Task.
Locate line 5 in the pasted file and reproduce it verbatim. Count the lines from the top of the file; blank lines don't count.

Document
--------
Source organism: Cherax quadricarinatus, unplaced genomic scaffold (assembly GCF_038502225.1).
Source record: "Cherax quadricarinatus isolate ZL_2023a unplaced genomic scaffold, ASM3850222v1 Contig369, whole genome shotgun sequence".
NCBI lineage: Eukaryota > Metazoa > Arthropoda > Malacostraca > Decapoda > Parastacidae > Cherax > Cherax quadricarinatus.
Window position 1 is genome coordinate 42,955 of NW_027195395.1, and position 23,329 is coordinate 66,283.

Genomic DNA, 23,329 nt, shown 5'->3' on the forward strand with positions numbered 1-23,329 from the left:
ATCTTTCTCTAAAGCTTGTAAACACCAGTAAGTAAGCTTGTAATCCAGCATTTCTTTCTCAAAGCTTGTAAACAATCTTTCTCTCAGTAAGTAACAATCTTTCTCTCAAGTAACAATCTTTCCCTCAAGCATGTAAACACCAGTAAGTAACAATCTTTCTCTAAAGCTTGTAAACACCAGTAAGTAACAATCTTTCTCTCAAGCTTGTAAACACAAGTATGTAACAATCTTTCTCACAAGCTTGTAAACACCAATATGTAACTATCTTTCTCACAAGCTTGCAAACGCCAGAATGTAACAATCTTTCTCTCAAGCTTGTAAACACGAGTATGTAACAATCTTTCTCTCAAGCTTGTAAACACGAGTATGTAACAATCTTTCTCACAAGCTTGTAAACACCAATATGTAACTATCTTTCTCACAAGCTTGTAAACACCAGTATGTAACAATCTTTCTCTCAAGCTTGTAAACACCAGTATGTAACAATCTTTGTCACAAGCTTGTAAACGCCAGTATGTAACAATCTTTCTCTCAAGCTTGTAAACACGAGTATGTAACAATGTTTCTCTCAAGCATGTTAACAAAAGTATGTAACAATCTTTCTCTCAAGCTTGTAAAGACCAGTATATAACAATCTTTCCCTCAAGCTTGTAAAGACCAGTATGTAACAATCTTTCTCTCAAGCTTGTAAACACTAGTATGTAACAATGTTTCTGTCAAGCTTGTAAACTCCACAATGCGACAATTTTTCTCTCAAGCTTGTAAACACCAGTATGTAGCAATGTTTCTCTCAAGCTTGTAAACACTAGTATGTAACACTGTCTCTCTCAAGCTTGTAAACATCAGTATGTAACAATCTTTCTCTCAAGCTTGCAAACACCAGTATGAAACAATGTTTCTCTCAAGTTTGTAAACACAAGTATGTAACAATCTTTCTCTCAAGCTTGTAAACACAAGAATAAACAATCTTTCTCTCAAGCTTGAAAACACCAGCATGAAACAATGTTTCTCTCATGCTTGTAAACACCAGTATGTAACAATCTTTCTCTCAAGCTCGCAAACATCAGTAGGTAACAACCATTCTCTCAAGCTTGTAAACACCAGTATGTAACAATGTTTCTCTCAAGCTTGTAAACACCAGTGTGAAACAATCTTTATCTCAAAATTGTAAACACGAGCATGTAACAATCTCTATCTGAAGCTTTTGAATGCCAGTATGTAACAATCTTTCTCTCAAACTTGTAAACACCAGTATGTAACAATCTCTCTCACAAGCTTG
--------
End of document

Genomic DNA, 23,329 nt, shown 5'->3' on the forward strand with positions numbered 1-23,329 from the left: